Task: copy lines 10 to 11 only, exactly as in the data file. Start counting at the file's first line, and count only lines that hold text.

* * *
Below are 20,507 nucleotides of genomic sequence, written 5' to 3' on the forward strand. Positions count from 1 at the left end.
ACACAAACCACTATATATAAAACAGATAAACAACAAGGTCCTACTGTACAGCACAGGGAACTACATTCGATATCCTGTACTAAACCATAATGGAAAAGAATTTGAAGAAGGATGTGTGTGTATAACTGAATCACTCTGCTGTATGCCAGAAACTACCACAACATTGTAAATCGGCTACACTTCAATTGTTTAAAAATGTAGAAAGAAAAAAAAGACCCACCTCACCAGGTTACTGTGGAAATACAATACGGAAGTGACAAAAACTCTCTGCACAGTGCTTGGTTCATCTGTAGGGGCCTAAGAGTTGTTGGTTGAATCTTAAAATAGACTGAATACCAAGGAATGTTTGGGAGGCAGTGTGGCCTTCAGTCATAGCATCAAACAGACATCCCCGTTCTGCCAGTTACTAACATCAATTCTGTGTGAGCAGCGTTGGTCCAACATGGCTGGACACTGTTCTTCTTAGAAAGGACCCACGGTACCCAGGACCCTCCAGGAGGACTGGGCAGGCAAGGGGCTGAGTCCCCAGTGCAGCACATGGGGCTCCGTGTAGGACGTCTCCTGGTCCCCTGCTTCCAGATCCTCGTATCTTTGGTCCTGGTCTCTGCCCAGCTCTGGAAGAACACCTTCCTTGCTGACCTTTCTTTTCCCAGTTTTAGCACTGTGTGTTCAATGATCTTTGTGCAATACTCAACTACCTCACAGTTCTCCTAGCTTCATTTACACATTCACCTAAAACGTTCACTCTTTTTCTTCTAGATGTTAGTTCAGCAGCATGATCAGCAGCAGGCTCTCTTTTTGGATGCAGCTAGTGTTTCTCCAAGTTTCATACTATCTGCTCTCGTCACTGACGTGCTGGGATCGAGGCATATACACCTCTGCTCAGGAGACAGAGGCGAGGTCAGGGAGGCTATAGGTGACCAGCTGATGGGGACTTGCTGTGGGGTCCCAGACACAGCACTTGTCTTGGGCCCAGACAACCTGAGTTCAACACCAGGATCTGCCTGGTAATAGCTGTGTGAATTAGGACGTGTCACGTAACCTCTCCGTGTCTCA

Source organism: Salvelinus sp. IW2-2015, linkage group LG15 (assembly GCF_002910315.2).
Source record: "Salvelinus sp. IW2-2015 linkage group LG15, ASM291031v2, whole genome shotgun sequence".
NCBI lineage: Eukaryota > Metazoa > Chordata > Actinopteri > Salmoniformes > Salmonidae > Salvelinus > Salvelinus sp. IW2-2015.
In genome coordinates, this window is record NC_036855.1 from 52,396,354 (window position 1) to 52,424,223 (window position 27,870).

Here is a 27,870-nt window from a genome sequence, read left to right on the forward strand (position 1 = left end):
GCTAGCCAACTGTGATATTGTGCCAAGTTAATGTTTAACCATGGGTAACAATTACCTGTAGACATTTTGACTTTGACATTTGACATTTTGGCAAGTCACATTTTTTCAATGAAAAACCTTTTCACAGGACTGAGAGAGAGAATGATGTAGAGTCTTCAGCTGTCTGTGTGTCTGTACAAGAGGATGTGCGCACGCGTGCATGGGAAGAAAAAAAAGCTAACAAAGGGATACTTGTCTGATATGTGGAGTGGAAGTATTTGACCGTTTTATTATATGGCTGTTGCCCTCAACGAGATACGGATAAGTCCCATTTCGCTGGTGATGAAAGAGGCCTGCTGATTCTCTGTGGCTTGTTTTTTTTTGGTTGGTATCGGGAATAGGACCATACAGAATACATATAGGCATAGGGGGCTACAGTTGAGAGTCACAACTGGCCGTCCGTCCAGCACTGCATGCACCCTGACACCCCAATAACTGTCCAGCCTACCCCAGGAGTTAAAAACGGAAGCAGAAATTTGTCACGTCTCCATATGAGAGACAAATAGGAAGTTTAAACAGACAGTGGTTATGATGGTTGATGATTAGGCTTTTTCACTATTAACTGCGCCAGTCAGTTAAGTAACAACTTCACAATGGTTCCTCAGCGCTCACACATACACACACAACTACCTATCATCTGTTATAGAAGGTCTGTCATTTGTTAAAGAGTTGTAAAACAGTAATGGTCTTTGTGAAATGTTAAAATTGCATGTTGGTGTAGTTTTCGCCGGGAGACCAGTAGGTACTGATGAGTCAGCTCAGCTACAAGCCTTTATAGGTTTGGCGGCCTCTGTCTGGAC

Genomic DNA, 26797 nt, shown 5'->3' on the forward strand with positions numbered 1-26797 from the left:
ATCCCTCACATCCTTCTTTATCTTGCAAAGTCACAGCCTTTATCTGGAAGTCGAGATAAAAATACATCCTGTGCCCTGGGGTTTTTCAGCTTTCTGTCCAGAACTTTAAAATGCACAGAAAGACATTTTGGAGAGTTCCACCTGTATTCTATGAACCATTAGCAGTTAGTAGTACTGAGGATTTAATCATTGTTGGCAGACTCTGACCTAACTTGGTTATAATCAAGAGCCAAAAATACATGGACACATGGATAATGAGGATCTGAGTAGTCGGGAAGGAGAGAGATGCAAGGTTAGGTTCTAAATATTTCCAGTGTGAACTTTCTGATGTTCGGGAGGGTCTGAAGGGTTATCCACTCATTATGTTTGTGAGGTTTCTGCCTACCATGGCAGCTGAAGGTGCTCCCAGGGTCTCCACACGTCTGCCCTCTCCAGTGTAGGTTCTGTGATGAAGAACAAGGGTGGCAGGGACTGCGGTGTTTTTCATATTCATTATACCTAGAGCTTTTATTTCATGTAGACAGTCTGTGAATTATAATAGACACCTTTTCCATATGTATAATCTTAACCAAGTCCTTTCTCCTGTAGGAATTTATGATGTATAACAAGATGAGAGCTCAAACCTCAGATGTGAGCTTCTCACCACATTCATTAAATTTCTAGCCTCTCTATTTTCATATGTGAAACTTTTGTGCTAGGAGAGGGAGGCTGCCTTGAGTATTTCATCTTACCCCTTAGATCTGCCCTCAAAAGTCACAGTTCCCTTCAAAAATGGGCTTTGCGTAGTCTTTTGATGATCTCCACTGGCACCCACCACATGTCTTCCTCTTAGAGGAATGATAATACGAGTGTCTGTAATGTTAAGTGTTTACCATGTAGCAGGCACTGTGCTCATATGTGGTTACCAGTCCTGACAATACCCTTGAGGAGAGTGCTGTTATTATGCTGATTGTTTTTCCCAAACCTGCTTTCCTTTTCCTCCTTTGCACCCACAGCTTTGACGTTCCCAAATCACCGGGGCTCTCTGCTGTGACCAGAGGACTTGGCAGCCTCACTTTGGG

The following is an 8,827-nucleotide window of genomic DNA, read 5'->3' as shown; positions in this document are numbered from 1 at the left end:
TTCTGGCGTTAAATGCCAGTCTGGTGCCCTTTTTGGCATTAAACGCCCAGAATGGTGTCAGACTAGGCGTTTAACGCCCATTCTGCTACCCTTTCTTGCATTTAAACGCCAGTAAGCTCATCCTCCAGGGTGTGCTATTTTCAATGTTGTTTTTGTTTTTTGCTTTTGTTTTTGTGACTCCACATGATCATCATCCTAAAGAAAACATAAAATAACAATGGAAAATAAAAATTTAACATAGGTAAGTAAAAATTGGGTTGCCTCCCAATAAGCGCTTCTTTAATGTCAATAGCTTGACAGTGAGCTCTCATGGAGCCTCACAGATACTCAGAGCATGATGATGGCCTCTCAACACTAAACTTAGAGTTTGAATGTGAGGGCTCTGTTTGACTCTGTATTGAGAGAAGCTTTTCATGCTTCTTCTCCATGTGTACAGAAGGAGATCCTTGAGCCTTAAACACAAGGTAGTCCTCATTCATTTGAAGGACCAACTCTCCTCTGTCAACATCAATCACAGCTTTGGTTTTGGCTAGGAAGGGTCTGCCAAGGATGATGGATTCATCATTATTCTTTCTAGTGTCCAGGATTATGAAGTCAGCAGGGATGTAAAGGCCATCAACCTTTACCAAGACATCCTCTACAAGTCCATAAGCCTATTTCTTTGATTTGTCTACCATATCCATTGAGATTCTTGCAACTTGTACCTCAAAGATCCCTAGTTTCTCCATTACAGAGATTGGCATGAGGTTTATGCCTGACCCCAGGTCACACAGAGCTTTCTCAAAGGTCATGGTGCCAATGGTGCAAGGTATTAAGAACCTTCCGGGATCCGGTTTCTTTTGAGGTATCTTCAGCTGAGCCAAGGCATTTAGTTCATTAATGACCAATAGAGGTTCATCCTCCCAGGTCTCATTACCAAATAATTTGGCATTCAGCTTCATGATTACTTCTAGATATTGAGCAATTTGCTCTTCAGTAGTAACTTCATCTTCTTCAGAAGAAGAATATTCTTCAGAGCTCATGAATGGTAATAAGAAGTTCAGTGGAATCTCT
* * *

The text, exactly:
ATCCCTCACATCCTTCTTTATCTTGCAAAGTCACAGCCTTTATCTGGAAGTCGAGATAAAAATACATCCTGTGCCCTGGGGTTTTTCAGCTTTCTGTCCAGAACTTTAAAATGCACAGAAAGACATTTTGGAGAGTTCCACCTGTATTCTATGAACCATTAGCAGTTAGTAGTACTGAGGATTTAATCATTGTTGGCAGACTCTGACCTAACTTGGTTATAATCAAGAGCCAAAAATACATGGACACATGGATAATGAGGATCTGAGTAGTCGGGAAGGAGAGAGATGCAAGGTTAGGTTCTAAATATTTCCAGTGTGAACTTTCTGATGTTCGGGAGGGTCTGAAGGGTTATCCACTCATTATGTTTGTGAGGTTTCTGCCTACCATGGCAGCTGAAGGTGCTCCCAGGGTCTCCACACGTCTGCCCTCTCCAGTGTAGGTTCTGTGATGAAGAACAAGGGTGGCAGGGACTGCGGTGTTTTTCATATTCATTATACCTAGAGCTTTTATTTCATGTAGACAGTCTGTGAATTATAATAGACACCTTTTCCATATGTATAATCTTAACCAAGTCCTTTCTCCTGTAGGAATTTATGATGTATAACAAGATGAGAGCTCAAACCTCAGATGTGAGCTTCTCACCACATTCATTAAATTTCTAGCCTCTCTATTTTCATATGTGAAACTTTTGTGCTAGGAGAGGGAGGCTGCCTTGAGTATTTCATCTTACCCCTTAGATCTGCCCTCAAAAGTCACAGTTCCCTTCAAAAATGGGCTTTGCGTAGTCTTTTGATGATCTCCACTGGCACCCACCACATGTCTTCCTCTTAGAGGAATGATAATACGAGTGTCTGTAATGTTAAGTGTTTACCATGTAGCAGGCACTGTGCTCATATGTGGTTACCAGTCCTGACAATACCCTTGAGGAGAGTGCTGTTATTATGCTGATTGTTTTTCCCAAACCTGCTTTCCTTTTCCTCCTTTGCACCCACAGCTTTGACGTTCCCAAATCACCGGGGCTCTCTGCTGTGACCAGAGGACTTGGCAGCCTCACTTTGGG

The following is an 8,827-nucleotide window of genomic DNA, read 5'->3' as shown; positions in this document are numbered from 1 at the left end: